The Parallels Between Texas and Italy

Time stands still at Bologna’s Centrale Stazione at 2:17 am. I arrived at 1:42 am on a train from Milan. In the interim 30 minutes, I have been observing the motley crew of cab drivers, street vendors and weary travelers filling the spaces in and around the station. I would love nothing more to be in Houston right now. But, my flight to home via Amsterdam will not leave for at least five hours, which is fine with me since going back to Houston means going back to the grind. Back to the cube. Back in the 610 traffic. Back to the Tex-Mex, “so I got that going for me, which is nice.”

My two weeks in Italy were spent power lounging, savoring the cuisine, gawking at ancient relics and bouncing around the party scene. It was marvelous. So marvelous that I don’t mind spending my last waking hours at a train station at stupid o’clock.

Mass transit stations in any city, particularly in a strange land, are no place to be in the wee hours of the morning. I need a strategy for not getting mugged and not sleeping past my flight. Time to develop a combo strategy. Let’s call it “How Not to Get Mugged While Staying Awake After Virtually No Sleep.”

OK, my HNGMWSAAVNS strategy is finished. Step 1: find a McDonald’s. Step 2: order a Cafe Americano. Step 3: Nurse the coffee ‘til you can nurse it no longer, and the security guard asks you to leave. Step 4: repeat Step 2. So I head over to the adjacent McDonald’s for a break from the rainy grubbiness. I order my first four-ounce Cafe Americano and start putting together my next plan, “How to Move to Italy, Live for Free & Drink Wine All Day.”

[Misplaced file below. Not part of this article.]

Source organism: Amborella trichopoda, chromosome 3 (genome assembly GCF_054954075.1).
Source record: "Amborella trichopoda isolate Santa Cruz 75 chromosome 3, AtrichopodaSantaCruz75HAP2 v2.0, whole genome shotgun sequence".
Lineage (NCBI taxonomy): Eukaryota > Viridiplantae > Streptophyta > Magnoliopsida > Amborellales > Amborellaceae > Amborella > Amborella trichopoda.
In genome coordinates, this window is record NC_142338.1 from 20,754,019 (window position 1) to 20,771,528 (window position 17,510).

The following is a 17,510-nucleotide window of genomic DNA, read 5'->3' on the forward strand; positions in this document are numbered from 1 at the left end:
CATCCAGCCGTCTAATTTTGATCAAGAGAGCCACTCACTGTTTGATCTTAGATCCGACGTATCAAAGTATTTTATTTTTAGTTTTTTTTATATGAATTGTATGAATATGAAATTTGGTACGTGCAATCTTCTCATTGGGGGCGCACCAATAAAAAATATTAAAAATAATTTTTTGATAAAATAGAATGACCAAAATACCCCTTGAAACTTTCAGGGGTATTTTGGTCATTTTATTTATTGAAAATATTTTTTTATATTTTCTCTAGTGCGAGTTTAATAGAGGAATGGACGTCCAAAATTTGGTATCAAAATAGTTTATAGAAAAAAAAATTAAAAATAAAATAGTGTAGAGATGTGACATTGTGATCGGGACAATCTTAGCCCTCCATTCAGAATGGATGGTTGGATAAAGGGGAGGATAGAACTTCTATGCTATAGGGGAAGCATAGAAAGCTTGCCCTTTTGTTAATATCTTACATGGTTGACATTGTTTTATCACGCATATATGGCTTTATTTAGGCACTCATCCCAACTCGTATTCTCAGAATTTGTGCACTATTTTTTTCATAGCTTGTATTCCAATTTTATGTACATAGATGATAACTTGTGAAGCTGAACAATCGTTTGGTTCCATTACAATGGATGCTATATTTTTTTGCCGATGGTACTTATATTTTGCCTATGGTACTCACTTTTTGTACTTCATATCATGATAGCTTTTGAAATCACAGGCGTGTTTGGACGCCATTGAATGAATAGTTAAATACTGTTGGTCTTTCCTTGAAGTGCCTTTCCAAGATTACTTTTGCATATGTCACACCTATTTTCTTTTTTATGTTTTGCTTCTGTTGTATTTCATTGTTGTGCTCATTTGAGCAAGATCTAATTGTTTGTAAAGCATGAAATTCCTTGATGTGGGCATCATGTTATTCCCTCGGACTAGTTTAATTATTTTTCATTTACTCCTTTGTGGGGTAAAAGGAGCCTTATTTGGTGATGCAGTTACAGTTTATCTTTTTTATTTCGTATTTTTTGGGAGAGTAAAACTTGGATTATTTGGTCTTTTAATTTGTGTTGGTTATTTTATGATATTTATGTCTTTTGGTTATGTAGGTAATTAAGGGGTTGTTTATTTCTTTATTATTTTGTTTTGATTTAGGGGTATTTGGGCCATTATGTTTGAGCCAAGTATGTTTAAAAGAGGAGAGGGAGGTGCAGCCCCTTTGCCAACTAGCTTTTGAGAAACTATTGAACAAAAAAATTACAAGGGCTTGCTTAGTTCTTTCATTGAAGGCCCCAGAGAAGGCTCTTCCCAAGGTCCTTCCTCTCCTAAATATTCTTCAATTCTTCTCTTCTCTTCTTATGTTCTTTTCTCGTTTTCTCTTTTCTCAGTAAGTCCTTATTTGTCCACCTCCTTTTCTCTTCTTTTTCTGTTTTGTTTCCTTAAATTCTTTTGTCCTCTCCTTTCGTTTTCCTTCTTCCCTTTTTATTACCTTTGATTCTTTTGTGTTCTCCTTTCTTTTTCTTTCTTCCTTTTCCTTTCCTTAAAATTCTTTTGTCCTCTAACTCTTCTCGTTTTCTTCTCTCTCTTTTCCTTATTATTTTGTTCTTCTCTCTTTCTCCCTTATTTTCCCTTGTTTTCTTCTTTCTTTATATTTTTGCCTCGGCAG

There are two options for living in Italy - legal immigration and illegal immigration. The illegal route is really easy. Step 1: Vacation in Italy for two weeks. Step 2: don’t go home. I have no desire to show up on CNN or BBC 1, BBC 2 or BBC 3 as an international fugitive. Thus, I will try to develop a legal plan.

After careful consideration for at least two minutes, I have determined that everything seems to hinge on obtaining a permanent resident permit. I am not independently wealthy, so the celebrity visa is out of the question. I can’t find a corporate entity to sponsor me. So, it doesn’t seem as if the a red, white and green card is coming my way any time soon. The only option is to draw as many parallels between life in Texas and life in Italy as possible. That way, I can trick myself into believing that I am living in a society that doesn’t start before 9am, encourages wine imbibing and copious napping at lunch and provides 30+ days of vacation to everyone. So, here goes.

In the interest of simplicity, I have decided to focus on three keys areas: food, language and driving. You may agree that each of these areas can have a substantial effect on your comfort level while in both Texas and Italy.


Everyone in Italy speaks a different language than my ignorant, uni-lingual self. No sweat, lots of folks in Houston speak Spanish all of the time. In fact, many of my Spanish speaking compadres that went to Italy with me say that Spanish and Italian are very similar. Great news! That means I can say, “I want to wear your ass like a hat!” in Italian as well. Verdict: tie ball game.